public var properties:Object;
10
		
11
		public function SetProperties(target:Object, properties:Object) {
12
			this.target = target;
13
			this.properties = properties;
14
		}
15
		
16
		override protected function execute():void {
17
			for (var key:String in properties) {
18
				target[key] = properties[key];
19
			}
20
			complete();
21
		}
22
	}
23
}

We can use it like this:

1
var setProperties:SetProperties = new SetProperties(target, {x:100, y:230});

...and it will set the x and y properties of the target object to the values specified.

The Dummy command simply does nothing and completes the command execution. The purpose of this command is to serve as a "placeholder" and shall become clear later on:

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2
package commands.utils {
3
	import commands.Command;
4
	
5
	//this command simply does nothing and completes itself upon execution

6
	public class Dummy extends Command {
7
		
8
		public function Dummy() {
9
			
10
		}
11
		
12
		override protected function execute():void {
13
			complete();
14
		}
15
	}
16
}

The Wait command waits for a specified amount of delay time and then completes the command execution without doing anything:

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2
package commands.utils {
3
	import commands.Command;
4
	
5
	public class Wait extends Command {
6
		
7
		public function Wait(delay:Number = 0) {
8
			super(delay);
9
		}
10
		
11
		override protected function execute():void {
12
			complete();
13
		}
14
	}
15
}

You might wonder why we would need a command that simply occupies time if we already have a "delay" constructor parameter in the base Command class. Sometimes we'd like to design constructors to only have parameters that really have something to do with the command's specific functionality, and including the "delay" time as one parameter amongst them is kind of interrupting the "uniformity" in terms of parameter purposes. So instead of writing the code below:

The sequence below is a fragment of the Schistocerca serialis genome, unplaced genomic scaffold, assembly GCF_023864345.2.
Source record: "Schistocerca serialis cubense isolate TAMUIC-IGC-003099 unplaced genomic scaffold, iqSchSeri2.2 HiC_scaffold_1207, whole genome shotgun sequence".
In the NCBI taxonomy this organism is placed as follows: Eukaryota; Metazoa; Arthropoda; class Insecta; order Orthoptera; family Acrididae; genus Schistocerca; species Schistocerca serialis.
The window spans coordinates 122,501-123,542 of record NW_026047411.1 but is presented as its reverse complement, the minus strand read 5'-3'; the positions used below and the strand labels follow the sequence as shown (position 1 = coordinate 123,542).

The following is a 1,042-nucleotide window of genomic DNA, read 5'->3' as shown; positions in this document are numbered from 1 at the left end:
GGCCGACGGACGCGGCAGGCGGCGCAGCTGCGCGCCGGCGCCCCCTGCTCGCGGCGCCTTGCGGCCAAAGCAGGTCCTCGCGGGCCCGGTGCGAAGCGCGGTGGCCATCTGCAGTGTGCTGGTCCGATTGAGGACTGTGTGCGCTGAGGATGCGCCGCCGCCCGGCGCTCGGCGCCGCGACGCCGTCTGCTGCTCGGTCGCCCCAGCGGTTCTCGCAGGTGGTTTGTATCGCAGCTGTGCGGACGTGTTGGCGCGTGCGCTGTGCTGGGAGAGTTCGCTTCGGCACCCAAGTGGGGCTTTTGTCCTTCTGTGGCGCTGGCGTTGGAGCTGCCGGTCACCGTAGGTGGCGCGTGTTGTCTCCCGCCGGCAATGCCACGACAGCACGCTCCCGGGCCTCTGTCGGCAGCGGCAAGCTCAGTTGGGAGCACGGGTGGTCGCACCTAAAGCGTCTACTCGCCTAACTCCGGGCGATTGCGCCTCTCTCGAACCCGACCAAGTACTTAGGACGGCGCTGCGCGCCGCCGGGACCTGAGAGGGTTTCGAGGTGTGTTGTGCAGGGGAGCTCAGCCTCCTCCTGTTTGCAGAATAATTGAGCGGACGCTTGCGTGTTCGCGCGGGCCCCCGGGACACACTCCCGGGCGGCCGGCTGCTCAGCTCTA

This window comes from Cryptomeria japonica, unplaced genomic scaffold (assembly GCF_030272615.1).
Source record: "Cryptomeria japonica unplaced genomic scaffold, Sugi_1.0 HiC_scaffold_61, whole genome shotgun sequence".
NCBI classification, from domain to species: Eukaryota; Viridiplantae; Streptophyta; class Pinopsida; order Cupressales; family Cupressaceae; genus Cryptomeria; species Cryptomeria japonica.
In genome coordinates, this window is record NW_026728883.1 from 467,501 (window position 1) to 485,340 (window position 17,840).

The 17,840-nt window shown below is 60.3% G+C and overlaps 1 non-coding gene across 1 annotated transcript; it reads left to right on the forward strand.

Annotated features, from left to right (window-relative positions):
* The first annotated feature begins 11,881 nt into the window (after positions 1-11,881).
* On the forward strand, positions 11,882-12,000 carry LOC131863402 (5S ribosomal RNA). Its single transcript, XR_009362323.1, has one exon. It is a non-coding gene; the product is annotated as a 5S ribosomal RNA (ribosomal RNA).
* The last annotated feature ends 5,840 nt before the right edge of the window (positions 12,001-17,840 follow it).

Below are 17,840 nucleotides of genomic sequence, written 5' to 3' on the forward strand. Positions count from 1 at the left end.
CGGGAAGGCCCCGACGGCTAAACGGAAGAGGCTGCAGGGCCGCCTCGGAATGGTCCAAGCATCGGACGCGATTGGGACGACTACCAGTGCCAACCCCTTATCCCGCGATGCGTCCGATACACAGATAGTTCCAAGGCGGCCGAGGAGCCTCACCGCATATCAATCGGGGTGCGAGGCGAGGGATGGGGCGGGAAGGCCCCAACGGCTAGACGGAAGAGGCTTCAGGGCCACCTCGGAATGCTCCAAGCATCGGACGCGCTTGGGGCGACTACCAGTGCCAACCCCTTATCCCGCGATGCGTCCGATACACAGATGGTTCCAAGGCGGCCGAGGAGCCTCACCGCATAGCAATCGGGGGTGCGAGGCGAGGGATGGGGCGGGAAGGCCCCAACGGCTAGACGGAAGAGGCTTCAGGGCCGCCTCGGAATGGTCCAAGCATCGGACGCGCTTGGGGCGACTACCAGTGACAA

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2
new SerialCommand(0,
3
	new SomeFancyCommand(delay1, fancyParam11, fancyParam12, fancyParam31),
4
	new SomeFancyCommand(delay2, fancyParam21, fancyParam22, fancyParam23)
5
);

We could write something like this:

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2
new SerialCommand(0,
3
	new Wait(delay1),
4
	new SomeFancyCommand(fancyParam11, fancyParam12, fancyParam31),
5
	new Wait(delay2),
6
	new SomeFancyCommand(fancyParam21, fancyParam22, fancyParam23)
7
);

The "delay" parameters no longer unnecessarily catch your eyes in the SomeFancyCommand constructors. They have now been moved to the Wait commands to make things cleaner.


The Scene Management Framework

Here's our Scene class, representing a single "puzzle piece". What each method does is explained in the comments. This class is pretty much a "skeleton" class, since every method either creates a dummy command or does nothing. To get things juicier, these methods have to be overridden. Create a new "scenes" directory in your project's source folder to store these new classes:

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2
package scenes {
3
	import commands.Command;
4
	import commands.utils.Dummy;
5
	
6
	//this class represents a scene for a complete Flash application

7
	public class Scene {
8
		
9
		//a reference to the scene manager owning this scene

10
		internal var _sceneManager:SceneManager;
11
		protected final function get sceneManager():SceneManager { return _sceneManager; }
12
		
13
		//creates the intro command of this scene

14
		public function createIntroCommand():Command {
15
			return new Dummy();
16
		}
17
		
18
		//creates the outro command of this scene

19
		public function createOutroCommand():Command {
20
			return new Dummy();
21
		}
22
		
23
		//handle scene-related stuff here when the scene is set

24
		public function onSceneSet():void {
25
			
26
		}
27
	}
28
}

And here's the SceneManager class that handles scene transitions, details also explained in the comments. Note that I've added a "dummy-proof variable" to protect transitions from being broken by untimely invocation to the setScene() method.

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2
package scenes {
3
	import commands.Command;
4
	import flash.events.Event;
5
	
6
	//this class handles scene transitions

7
	public class SceneManager {
8
		
9
		//a reference to the current scene

10
		private var _currentScene:Scene;